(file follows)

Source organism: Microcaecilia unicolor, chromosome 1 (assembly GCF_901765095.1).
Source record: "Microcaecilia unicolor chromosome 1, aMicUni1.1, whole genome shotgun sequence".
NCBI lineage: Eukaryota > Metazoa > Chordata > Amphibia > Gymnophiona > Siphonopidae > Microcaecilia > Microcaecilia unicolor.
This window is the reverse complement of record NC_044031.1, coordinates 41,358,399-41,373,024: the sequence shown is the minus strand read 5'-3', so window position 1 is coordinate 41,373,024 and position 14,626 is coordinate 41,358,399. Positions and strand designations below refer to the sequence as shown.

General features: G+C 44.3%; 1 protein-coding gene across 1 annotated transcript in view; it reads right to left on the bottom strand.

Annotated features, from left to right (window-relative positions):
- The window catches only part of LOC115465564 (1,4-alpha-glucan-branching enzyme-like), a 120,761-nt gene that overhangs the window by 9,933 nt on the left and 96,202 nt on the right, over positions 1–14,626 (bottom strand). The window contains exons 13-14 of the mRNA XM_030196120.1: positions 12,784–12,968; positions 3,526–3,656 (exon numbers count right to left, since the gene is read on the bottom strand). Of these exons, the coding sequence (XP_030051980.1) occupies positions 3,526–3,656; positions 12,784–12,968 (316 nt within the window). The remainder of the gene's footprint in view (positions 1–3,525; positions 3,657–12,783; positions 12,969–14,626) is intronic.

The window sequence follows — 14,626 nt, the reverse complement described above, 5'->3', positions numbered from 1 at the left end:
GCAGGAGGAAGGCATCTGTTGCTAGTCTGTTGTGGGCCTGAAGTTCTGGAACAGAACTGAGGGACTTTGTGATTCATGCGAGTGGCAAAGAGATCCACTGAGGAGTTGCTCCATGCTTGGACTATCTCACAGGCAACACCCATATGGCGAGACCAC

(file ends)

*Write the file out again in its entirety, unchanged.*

Source organism: Microcaecilia unicolor, chromosome 1 (assembly GCF_901765095.1).
Source record: "Microcaecilia unicolor chromosome 1, aMicUni1.1, whole genome shotgun sequence".
NCBI lineage: Eukaryota > Metazoa > Chordata > Amphibia > Gymnophiona > Siphonopidae > Microcaecilia > Microcaecilia unicolor.
This window is the reverse complement of record NC_044031.1, coordinates 41,358,399-41,373,024: the sequence shown is the minus strand read 5'-3', so window position 1 is coordinate 41,373,024 and position 14,626 is coordinate 41,358,399. Positions and strand designations below refer to the sequence as shown.

General features: G+C 44.3%; 1 protein-coding gene across 1 annotated transcript in view; it reads right to left on the bottom strand.

Annotated features, from left to right (window-relative positions):
- The window catches only part of LOC115465564 (1,4-alpha-glucan-branching enzyme-like), a 120,761-nt gene that overhangs the window by 9,933 nt on the left and 96,202 nt on the right, over positions 1–14,626 (bottom strand). The window contains exons 13-14 of the mRNA XM_030196120.1: positions 12,784–12,968; positions 3,526–3,656 (exon numbers count right to left, since the gene is read on the bottom strand). Of these exons, the coding sequence (XP_030051980.1) occupies positions 3,526–3,656; positions 12,784–12,968 (316 nt within the window). The remainder of the gene's footprint in view (positions 1–3,525; positions 3,657–12,783; positions 12,969–14,626) is intronic.

The window sequence follows — 14,626 nt, the reverse complement described above, 5'->3', positions numbered from 1 at the left end:
GCAGGAGGAAGGCATCTGTTGCTAGTCTGTTGTGGGCCTGAAGTTCTGGAACAGAACTGAGGGACTTTGTGATTCATGCGAGTGGCAAAGAGATCCACTGAGGAGTTGCTCCATGCTTGGACTATCTCACAGGCAACACCCATATGGCGAGACCAC